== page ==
-Johnny hates—HATES—drawing helicopters. And seats.
-Klaus Janson is one of only a handful of inkers that still comes to the Marvel offices to drop off inked pages. He comes in, makes copies, gives us the pages, goes to Ralph Macchio’s office for a chat.
-Johnny’s not known for drawing small. Greg’s script for Issue 1 was around twenty-seven pages. Johnny stretched it to forty-two pages. He…wanted the story to breathe a bit.
-I was incredibly hung over the day WWH #1 went to the printer (you’ll notice this as a pattern in these posts). Could barely see straight, everything was fuzzy. But right before we sent the book out, I noticed that one of the double-page fight scenes between Hulk and Iron Man was fuzzier than the others. Turns out it was low-res and would’ve printed even worse if I hadn’t caught it. From there on I learned my lesson: Always be hung over when editing.
-Finch is fine, but I prefer the variant covers that Johnny, Klaus & Christina did. WWH #1 Variant is the ONLY book I ever asked any creator to sign. I had the entire creative team (EVERYone, including Eliopoulos, Paniccia, Brad) sign it. I’ll cherish it forever. Or sell it on eBay someday. Definitely one of the two.
-Couple months after WWH ended, Johnny would still call me to complain about other projects he was working on. I listened to his pain, and in return he agreed to do the cover for DAMAGE CONTROL #2, featuring, yes, a bulldog. THEN he helped talk his dad into doing DAMAGE CONTROL #3’s cover. THEN Johnny gave me his original cover art as a gift. Classy guy, that Johnny. (the cover’s framed and on my wall)
-World War Hulk’s why I don’t care for Iron Man very much. He doesn’t seem very nice.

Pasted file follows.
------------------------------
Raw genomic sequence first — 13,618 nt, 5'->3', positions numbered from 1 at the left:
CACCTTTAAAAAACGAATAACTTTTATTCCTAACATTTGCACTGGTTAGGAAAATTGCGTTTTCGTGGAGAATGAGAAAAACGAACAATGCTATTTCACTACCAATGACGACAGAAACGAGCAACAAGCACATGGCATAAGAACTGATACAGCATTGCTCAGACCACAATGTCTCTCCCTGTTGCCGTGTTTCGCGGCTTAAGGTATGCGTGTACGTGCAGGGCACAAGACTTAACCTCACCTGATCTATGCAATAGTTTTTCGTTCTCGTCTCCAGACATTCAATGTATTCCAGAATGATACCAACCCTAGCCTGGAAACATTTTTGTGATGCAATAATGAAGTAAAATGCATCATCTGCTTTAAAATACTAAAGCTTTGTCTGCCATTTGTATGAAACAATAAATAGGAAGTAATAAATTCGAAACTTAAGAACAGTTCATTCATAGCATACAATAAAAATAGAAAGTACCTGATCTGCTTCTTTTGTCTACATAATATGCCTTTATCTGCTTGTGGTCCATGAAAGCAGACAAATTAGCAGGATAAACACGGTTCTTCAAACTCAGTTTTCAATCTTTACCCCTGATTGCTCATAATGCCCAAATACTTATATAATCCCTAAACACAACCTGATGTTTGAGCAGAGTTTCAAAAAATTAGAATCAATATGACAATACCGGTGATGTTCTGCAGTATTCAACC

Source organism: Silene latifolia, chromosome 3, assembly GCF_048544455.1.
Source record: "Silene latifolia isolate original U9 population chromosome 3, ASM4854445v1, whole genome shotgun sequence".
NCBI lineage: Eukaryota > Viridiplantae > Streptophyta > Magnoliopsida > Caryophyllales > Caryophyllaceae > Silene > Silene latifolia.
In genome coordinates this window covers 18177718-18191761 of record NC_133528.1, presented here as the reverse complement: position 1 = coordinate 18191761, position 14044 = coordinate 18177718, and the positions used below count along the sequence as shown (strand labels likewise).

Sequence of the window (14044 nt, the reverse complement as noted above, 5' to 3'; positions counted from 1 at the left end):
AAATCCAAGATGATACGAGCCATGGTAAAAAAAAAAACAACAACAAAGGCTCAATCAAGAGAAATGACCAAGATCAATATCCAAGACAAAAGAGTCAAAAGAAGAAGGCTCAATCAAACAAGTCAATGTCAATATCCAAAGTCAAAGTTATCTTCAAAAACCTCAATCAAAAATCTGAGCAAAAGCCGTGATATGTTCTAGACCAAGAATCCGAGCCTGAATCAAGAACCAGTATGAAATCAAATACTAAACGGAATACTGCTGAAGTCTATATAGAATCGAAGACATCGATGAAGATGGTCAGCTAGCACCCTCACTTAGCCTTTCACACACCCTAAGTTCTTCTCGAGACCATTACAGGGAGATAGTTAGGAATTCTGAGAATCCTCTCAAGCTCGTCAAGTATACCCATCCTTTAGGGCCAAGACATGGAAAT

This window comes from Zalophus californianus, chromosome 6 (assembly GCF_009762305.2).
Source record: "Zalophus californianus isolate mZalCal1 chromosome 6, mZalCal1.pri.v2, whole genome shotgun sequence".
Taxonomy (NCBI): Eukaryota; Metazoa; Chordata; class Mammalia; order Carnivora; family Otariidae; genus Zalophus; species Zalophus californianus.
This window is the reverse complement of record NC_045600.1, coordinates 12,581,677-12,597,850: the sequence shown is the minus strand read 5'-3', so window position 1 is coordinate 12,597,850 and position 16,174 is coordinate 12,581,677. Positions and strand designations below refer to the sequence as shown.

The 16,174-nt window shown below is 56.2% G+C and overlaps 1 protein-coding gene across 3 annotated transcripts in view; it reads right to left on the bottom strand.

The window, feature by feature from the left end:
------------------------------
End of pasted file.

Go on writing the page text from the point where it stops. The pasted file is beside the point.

-This issue is the origin place for the sound effects that became famous in Greg and Fred Van Lente’s INCREDIBLE HERCULES. Greg had a tendency to do the same SFX every time (KRAKOOM, etc). Since there was so much fighting, I wanted to switch it up a little. So I suggested more…colorful SFX. I sat at my desk making ridiculous sounds, then tried to spell them. KRAKKABATHROOM came about when I was waiting on a phone call and REALLY needed to pee. After we crossed that line, I felt free to get even sillier. Go back through all the issues and you’ll find all sorts of dirty words and inside jokes, as well as the initials of the entire creative team during the Hulk vs. Sentry fight. Absolutely equal (if not greater) credit goes to the world’s best letterer, Chris Eliopoulos, for designing the hell out of every stupid-ass non-word I told him to put on the art. He’s the one that came up with GRRGPAK! in Issue 5.
-Aaaaaas always, really appreciate any feedback, what you like, what you don’t, what you’d like to see more of in these posts. Happy to hear anything you think about them, it helps me decide what to mention and what to leave out.
Next Week: MARVEL ADVENTURES THE AVENGERS #9
Week 5: INCREDIBLE HULK/HERCULES #112
Week 6: THOR THE MIGHTY AVENGER #3 & #4
Week 7: LOCKJAW & THE PET AVENGERS #1
Week 8: WHAT IF? NEW FANTASTIC FOUR
Week 9: SUPER-VILLAIN TEAM-UP: M.O.D.O.K.’s 11 #5
Week 10: MARVEL ADVENTURES SPIDER-MAN #53